Moses enlisted 5 times, served 4 years in the field and was chosen with 6 other men by the citizens of Salisbury to help encourage enlisting Minutemen. His Company marched to the Canadas under General Benedict Arnold, he fought the Battle of the Block House, Battle of Bennington, and survived Valley Forge. His first enlistment expired in Canada. Discharged, he and some other men started the 500 mile trip home on foot. On the way, one man shot a partridge, another a crow. After skinning the birds they put the partridge skin on the crow and sold it at the first tavern they came to for some rum to cheer their spirits.
His father planted an apple tree started from seeds Moses had saved. It became one of the best apple orchards in the area. Some years Moses made 100 barrels of cider. Many trees were grafted from the main tree and were bearing fruit 100 years later.
Called Sergeant by comrades, Uncle Mose by friends and Grandsir by grandchildren he loved to prime and shoot his old rifle for July 4th celebrations. In the cemetery in Salisbury, South Road Village, N.H. a granite monument to the "Soldier of the Revolution" was erected over his remains and which, I believe, is still there.
"Because of the adventures he had"by Norman Pratt of Wappingers Falls, New York
Benjamin D. Nichols, my great-grandfather, is my favorite ancestor because of the adventures he had during his lifetime. Born in Bristol, R.I. in 1831, he ran away at 14 and joined a whaling ship, which took him to the Sandwich Isles. He later joined the Navy and patrolled the Pacific coast. He jumped ship in Valparaiso, bound for the gold fields in the West, but returned home before reaching his destination. Eventually he tired of wandering and became a jeweler. He died in 1926.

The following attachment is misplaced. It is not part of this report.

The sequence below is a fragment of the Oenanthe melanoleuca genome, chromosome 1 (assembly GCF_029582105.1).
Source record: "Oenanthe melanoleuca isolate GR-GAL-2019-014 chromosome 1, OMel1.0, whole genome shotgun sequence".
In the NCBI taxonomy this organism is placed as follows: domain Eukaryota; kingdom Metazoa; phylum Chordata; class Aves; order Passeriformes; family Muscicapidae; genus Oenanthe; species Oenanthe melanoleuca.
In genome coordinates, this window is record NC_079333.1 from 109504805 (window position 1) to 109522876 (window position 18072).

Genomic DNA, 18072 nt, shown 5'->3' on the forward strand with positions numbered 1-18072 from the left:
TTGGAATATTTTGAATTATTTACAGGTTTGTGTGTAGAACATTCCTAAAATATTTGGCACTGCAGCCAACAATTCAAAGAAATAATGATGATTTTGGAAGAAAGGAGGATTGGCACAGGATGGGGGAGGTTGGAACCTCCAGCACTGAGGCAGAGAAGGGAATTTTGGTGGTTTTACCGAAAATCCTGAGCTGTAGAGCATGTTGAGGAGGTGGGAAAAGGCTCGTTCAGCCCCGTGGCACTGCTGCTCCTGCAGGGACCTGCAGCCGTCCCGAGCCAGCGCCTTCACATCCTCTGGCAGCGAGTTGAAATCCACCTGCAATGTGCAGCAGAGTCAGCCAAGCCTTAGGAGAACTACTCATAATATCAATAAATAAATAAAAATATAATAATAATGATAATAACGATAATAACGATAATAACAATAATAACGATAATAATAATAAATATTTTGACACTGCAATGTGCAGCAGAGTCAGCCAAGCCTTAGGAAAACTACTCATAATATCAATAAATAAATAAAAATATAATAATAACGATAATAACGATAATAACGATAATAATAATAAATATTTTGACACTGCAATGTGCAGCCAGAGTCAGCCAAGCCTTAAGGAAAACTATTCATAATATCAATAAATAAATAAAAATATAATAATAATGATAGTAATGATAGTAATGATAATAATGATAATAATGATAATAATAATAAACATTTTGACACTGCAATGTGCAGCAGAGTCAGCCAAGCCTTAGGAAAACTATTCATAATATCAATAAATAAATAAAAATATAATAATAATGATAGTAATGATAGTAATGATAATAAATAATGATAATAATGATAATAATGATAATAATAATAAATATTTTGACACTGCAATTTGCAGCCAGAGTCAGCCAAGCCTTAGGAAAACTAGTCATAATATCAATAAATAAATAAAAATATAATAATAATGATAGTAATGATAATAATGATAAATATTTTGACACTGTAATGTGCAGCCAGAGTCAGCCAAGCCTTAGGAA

"A lovely lady who could make do"by Elizabeth Barber Lusk
Favorite ancestor: Lovisa Lathrop Gains Smith (1763-1838)I had my third great-grandmother's name, a lock of her hair, questions and intriguing 1870 family notes: "Mama remembers her grandmother as a lovely lady who could make do wonderfully under most distressing circumstances. She made "small beer" she bottled in Bennington jugs, "slings" served in loving cups and made the family medications from dried "yarbs" she gathered". Finding proof of her Lathrop connection took seven years!
Circulating Library Update
To make order processing easier for both members and the NEHGS customer service team, circulating library shipping rates will be standardized. Effective the week of July 1, there will be three shipping choices:
Standard Shipping (Delivery time 1-8 days), Standard pricing will use the UPS rate by geographic zone, ranging from $6 to $9 for up to 3 books, plus $1 for each additional book.
Economy Shipping (Delivery time 1-3 weeks), Economy pricing is $5 for up to 3 books, plus $1 for each additional book.
Rush Shipping Two-DayRush pricing is a surcharge of $20 in addition to the standard shipping price.
NEHGS Library Closed on Thursday, July 4
The NEHGS Research Library and offices will be closed on Thursday, July 4, in honor of Independence Day. The library will be open as usual from 9 a.m. to 9 p.m. on Wednesday, July 3, and from 9 a.m. to 5 p.m. on Friday, July 5, and Saturday, July 6.